A Good House.

What makes a good house?

Would you prefer to build your own or buy a complete unit?

Photo by Scott Webb on Pexels.com

There are many properties in Kenya for sale at the moment, and options to suit different clients. From luxury apartments to beachside villas, sprawling bungalows to basic housing; there is almost something for everyone.

However that does not mean it is a straightforward process. There are other factors to take into consideration. From the cost of the unit, financing options, proximity to social amenities, types of finishing, and many more.

There are a myriad of YouTube videos showing these properties and let me tell you guys, I am calling out lies on some of them.

First of all, the words “luxury” and “executive” are so overused folks, it’s appalling.

Basic amenities, such as a good parking spot, a paved driveway are the ones being touted as luxury. Nope, noppity nope. The lies have to stop.

A good property; a basic habitable unit, in my opinion should have some things done as a basic, not as an incentive. Is it too much to ask for non- skid flooring in wet areas such as the bathroom, laundry area and kitchen? Large windows to bring in natural lighting and great air flow. A garden with trees and some nice grass, a paved driveway? A covered parking area?

Recent housing developments do not value free unstructured spaces our children can play in, building on them instead. They have small gravelled areas with hard plastic slides and a couple of swings and call it the kids play area.

While I do understand that it is not possible for many to build their own homes, but when buying a property, let us be a bit more keen in how habitable it is. There are things that come up once you move in, but there are also a few things one should take note of when considering to buy a property. In addition to the due diligence on the legal paperwork, also check and ask around how the security is around that location.

There are many beautifully constructed housing developments popping up all over the place. That bungalow or villa you’re about to pay for, may not be as damp proof as they claim. Look at the corners, sniff the air in that house in all the rooms and cupboards.

Check for loose fittings and signs of mould inside and outside. Are the tiles, inside flooring or outside paving blocks warping or loose? Visit with a qualified person not connected to the project and let them give their opinion. We are paying too much money for real estate, it will not hurt to take your time checking them out thoroughly.

I saw a recent YouTube video of someone house hunting and there was one unit that had obvious water damage and no proper drainage in some areas, (can you imagine a flooded balcony?). When buying land or a house in certain areas, it is good to check out the geographical history of the place. If you can, visit during both the rainy and dry seasons to see the difference. Some properties being sold are located on dried up waterways. With recent climatic changes, flooding is on the increase worldwide; that river that dried up fifty years ago will find its way back and carry whatever is built in its path with it. Some unscrupulous people are filling up old stone quarries, and selling off the land as quick as they can. Due diligence is important and quite wide.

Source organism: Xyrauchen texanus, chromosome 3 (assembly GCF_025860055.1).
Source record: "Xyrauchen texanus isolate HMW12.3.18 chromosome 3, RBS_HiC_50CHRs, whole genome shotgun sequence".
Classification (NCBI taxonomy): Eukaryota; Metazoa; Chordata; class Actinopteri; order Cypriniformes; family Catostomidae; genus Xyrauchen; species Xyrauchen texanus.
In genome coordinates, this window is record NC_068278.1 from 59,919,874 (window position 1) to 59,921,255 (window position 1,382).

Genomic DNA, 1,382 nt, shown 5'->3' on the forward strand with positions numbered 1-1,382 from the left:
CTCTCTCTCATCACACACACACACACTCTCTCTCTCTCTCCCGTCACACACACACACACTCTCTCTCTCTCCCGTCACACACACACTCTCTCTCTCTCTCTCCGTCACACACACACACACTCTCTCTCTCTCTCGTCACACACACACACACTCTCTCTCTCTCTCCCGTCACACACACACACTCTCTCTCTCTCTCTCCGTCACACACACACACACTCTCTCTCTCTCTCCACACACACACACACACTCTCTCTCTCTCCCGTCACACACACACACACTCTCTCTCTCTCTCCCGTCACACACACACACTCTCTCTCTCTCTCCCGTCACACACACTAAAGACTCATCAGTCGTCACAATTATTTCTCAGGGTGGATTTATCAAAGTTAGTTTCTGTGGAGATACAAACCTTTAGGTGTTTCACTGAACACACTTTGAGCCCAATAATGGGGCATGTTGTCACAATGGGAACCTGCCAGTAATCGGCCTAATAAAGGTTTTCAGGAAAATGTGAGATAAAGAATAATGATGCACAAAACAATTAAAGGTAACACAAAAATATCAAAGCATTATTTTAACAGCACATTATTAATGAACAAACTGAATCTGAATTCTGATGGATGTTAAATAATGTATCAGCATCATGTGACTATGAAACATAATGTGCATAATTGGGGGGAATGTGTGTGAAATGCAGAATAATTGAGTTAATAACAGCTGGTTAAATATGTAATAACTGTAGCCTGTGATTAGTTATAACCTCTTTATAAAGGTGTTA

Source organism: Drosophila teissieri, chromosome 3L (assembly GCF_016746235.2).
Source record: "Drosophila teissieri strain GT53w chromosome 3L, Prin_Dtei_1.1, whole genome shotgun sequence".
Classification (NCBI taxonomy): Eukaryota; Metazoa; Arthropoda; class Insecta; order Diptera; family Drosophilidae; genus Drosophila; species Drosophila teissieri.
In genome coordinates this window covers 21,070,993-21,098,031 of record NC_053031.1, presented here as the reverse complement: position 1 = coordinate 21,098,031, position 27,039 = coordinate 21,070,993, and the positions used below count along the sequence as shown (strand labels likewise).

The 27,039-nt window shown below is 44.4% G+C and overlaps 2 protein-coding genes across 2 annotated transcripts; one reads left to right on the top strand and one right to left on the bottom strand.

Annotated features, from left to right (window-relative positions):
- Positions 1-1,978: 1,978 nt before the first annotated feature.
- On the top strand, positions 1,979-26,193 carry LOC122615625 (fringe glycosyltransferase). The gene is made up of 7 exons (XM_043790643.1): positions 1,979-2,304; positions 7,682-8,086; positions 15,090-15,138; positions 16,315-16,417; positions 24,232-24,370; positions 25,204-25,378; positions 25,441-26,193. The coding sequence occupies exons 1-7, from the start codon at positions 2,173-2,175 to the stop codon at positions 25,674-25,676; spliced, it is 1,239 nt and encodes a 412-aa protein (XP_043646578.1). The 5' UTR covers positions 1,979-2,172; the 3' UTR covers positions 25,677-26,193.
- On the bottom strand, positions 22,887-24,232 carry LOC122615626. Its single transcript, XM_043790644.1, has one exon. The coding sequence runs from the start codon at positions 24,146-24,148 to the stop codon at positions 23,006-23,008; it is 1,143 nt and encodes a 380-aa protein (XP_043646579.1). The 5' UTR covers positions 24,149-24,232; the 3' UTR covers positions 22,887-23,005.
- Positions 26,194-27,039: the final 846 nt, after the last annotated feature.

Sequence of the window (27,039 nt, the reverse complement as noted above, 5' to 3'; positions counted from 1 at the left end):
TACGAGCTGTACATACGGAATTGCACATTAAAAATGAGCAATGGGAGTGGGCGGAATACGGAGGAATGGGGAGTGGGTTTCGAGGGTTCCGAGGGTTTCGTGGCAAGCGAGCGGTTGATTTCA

Beach or waterfront properties are beautiful with breathtaking views, and an amazing breeze.

Photo by Muffin Creatives on Pexels.com

How well shielded is that property from strong gusts of wind, underground dampness and are there screen doors to avoid bugs? I remember reading of a certain luxury property in the region that was bought up fast but the owners are now in tears. The fitted appliances do not work, the smart home system is ever glitchy and to top it off, some of the houses have had their balconies develop cracks. Scary!

Not all developers are unscrupulous, but well done houses with good quality fixtures and thoughtful finishing are not that common. It has become a preferred option by some to buy off plan or semi finished units, instead of a complete house that one will spend a lot of money repairing and refurbishing to one’s personal taste.

Location is another headache. Imagine buying a lovely apartment with a winding balcony only for a taller, sprawling high-rise to come up right next door! You now have a view of stone walls and the natural lighting in your apartment is dimmed. Or you buy a stand alone house in a quiet neighbourhood only for a religious institution or school to come up next door. There are some developments that have rules guiding what and how one can construct in that locality, which is good in such instances.

Photo by Expect Best on Pexels.com

Getting a good property that one can enjoy is not impossible, but will require a lot of commitment and resources. Time, patience, finances and an eye to detail helps. And don’t forget your gut instinct too; How you feel about the place.

What is a good house to you?

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